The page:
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imike24 imike24 is offline
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Old Dec 10th, 2008, 03:29 AM       
Yeah I am facing the same issue.
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Old Dec 10th, 2008, 04:39 AM       
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Kilgore Cod Kilgore Cod is offline
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Old Jan 6th, 2009, 05:00 PM       


I've enjoyed reading this a few times
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LordSappington LordSappington is offline
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Old Jan 7th, 2009, 12:47 AM       
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Originally Posted by Fathom Zero View Post
The Hot Zone, by Richard Preston.

It's the main reason why I'm irrationally afraid of ebola.
I read that in eighth grade, and for a short time I was obsessed with becoming a doctor in the Hot Zone type labs.
Until I remembered I'm shit scared of needles and it'd be terribly hypocritical of me to get a job where I jab things all the time.
Also, Black Like Me. That was actually extremely interesting to read.
And I was very surprised to find a copy of Mein Kampf in my school's library.
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Big McLargehuge Big McLargehuge is offline
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Old Jan 7th, 2009, 04:21 AM       
malcolm gladwell, the tipping point of course but also outlier. also ANYTHING by sagan. and i loved stiff but spook was awful
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kahljorn kahljorn is offline
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Old Feb 20th, 2009, 06:43 PM       
I stole my copy of the second sex

the trick of the second sex is to know when to read carefully and when to skip chapters :O Like the first chapter about biology is just bleh i don't need to know the history of biology and how reproduction works. Even if people do make arguments based on the superiority of men because of how the reproductive process works, I still find it boring to read the word gamete 50 times on the same page.
on the other hand the history of psychology is fucking awesome :O the way she explains freudian theories makes complete sense without making him look like a douche, and you can understand how existentialism was influenced by freud.
I mean when you think of the idea of being sexually attracted to your mother you just think he's a weirdo. But when you realize he's talking about finding yourself in others it makes more sense :O :O :O
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King Hadas King Hadas is offline
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Old Feb 20th, 2009, 07:40 PM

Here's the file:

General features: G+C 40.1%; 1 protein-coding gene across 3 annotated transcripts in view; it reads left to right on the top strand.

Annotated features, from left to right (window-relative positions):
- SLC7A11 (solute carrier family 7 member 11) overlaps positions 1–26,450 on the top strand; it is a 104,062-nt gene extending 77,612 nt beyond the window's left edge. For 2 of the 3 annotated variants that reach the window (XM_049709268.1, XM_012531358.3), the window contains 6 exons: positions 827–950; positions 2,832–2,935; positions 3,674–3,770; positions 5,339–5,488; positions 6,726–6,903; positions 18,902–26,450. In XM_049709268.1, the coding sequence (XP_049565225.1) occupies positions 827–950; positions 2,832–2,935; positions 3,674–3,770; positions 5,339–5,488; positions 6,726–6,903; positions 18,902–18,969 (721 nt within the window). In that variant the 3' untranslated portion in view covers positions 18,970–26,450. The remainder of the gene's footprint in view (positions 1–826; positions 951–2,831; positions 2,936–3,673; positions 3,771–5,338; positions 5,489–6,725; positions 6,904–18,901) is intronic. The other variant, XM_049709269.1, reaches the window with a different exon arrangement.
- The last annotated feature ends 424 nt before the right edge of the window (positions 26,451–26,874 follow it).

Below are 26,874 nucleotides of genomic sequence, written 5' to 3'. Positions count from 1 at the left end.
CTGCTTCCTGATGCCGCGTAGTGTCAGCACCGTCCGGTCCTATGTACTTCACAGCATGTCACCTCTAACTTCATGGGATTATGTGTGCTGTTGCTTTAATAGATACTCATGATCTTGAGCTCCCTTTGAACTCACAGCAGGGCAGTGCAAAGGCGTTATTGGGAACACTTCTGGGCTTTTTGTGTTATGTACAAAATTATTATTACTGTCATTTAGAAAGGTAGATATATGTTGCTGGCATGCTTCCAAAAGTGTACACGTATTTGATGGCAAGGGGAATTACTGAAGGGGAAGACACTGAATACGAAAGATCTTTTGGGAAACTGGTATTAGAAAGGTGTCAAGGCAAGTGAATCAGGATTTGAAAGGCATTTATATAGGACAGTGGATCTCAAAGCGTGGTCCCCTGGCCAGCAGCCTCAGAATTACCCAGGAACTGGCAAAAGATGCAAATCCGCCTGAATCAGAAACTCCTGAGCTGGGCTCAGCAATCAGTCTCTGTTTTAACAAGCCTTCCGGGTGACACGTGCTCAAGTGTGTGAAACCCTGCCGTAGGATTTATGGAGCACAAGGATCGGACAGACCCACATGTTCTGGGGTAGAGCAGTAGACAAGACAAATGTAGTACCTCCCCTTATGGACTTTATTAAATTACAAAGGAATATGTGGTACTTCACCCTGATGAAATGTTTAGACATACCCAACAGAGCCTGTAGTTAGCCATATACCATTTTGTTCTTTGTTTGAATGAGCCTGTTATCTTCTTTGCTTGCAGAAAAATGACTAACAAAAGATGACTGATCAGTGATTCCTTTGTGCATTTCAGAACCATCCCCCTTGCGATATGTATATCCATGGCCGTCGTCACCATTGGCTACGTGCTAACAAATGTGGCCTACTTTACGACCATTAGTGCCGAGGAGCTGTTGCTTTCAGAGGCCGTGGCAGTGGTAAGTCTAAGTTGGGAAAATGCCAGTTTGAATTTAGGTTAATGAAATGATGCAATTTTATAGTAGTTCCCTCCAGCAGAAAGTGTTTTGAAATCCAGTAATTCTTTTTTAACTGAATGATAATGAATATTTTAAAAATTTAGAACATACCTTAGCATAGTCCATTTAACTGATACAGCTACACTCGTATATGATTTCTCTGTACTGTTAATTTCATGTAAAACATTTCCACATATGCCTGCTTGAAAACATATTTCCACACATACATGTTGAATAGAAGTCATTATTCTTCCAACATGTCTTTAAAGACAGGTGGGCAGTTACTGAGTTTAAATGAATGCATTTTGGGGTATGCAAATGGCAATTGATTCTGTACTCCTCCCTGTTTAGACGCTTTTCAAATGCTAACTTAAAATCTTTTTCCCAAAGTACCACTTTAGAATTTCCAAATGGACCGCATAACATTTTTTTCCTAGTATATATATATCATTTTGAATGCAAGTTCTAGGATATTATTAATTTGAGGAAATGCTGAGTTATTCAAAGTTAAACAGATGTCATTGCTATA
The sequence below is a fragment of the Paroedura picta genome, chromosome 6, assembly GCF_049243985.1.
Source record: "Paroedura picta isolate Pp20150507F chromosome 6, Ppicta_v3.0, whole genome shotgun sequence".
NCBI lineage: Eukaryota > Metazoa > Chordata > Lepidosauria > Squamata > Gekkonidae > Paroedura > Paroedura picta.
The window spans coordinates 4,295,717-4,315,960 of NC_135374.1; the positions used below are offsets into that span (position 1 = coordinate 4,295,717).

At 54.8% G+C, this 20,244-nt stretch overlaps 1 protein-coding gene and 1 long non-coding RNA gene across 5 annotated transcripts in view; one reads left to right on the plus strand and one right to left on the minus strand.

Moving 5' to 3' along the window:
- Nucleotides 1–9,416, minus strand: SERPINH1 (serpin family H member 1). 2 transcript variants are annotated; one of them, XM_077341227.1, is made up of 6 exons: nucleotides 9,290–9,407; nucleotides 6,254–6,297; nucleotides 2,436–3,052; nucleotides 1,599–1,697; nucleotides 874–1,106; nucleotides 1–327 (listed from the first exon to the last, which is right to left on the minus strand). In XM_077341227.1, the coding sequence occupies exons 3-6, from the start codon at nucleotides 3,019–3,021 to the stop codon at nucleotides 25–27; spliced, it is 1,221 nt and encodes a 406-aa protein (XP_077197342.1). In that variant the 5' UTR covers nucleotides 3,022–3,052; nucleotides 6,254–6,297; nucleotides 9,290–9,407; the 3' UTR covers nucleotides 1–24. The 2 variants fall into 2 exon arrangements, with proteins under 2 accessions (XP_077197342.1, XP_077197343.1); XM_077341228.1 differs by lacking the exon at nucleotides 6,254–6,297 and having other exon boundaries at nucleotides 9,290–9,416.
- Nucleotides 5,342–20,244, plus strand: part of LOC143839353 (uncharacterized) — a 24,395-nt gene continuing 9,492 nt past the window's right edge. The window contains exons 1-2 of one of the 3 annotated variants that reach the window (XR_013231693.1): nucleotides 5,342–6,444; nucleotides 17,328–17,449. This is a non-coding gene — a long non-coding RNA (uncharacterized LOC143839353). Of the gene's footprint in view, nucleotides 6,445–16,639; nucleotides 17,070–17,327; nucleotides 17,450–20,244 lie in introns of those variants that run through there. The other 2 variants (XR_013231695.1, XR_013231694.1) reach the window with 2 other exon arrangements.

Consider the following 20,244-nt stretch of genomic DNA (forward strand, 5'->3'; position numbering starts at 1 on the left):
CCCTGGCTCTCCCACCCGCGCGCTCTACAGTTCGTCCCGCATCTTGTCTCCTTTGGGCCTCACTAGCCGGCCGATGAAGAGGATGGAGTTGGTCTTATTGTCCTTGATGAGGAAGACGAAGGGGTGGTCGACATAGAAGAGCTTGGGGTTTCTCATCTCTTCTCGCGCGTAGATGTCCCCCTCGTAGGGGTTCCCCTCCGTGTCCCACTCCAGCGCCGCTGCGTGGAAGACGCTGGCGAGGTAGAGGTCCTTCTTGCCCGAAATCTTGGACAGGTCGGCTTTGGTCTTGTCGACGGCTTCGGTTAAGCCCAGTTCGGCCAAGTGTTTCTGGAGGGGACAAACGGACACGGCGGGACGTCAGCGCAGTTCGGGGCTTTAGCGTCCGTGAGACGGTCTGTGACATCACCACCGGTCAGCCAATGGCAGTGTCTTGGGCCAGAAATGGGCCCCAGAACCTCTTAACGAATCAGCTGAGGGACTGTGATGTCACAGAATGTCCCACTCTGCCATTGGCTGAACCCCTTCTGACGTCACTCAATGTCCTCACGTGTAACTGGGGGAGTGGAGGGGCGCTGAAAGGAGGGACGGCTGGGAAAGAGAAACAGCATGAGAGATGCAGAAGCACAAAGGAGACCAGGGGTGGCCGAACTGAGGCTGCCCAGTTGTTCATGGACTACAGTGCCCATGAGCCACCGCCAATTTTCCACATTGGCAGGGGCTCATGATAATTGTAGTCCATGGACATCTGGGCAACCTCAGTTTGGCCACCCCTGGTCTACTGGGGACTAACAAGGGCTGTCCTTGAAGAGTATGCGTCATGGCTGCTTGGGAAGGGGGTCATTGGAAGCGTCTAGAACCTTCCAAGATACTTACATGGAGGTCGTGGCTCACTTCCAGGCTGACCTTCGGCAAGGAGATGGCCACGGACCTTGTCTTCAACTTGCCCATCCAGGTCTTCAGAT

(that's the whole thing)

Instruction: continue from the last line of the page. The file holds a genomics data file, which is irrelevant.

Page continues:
I hope you didn't steal it from your local library

Except for the ones my library didn't have (Second Sex for instance) I've read every book in this thread. Now I'm reading those Robert Quest books about the Soviet Union. The Ukrainian death famines were pretty hardcore.
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kahljorn kahljorn is offline
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Old Feb 20th, 2009, 10:48 PM       
I stole it from barnes and noble
its surprisingly easy to steal from there. I've also stolen the collected work of borges, genealogy of morality, the gay science, walden and civil disobedience and who knows what else ;\

I usually just walk out holding the books in my hands. Unless they are really small then i might just put them in a purse or something. SOMETIMES I ROUGH THE BOOKS UP A BIT AND BOOKMARK SOME OF THE PAGES AND MAYBE UNDERLINE SOME SHIT SO IT LOOKS LIKE I BROUGHT IT TO STUDY. lol
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  #21  
King Hadas King Hadas is offline
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Old Feb 21st, 2009, 03:04 AM       


Robbery was his greatest sojourn
Pilfering bookstores with scorn
Could they ever hope to obviate
or even discombobulate
The fervor of book bandit Khaljorn?

Librarians leer
The Great Gatsby is concealed
He makes his escape!

Store clerks couldn't possible know
What khaljorn had hidden at his toe
Books by Fyodor Dostoevsky
Hidden inside a snow ski!
The scam don't work in summer though
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Zhukov Zhukov is offline
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Old Feb 21st, 2009, 10:21 AM       
You can't steal knowledge!
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Zhukov Zhukov is offline
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Old Feb 21st, 2009, 10:22 AM       
Also, I think that that was a great post King Hadas.
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kahljorn kahljorn is offline
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Old Feb 21st, 2009, 02:40 PM       
hehe except that i bought all of my dostoevsky books and i did it during the summer aplenty. :O
still awesome though ;o
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10,000 Volt Ghost 10,000 Volt Ghost is offline
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Old Feb 21st, 2009, 03:01 PM       
Man and his Symbols by Carl Jung is really good. It has helped me understand a lot more about myself.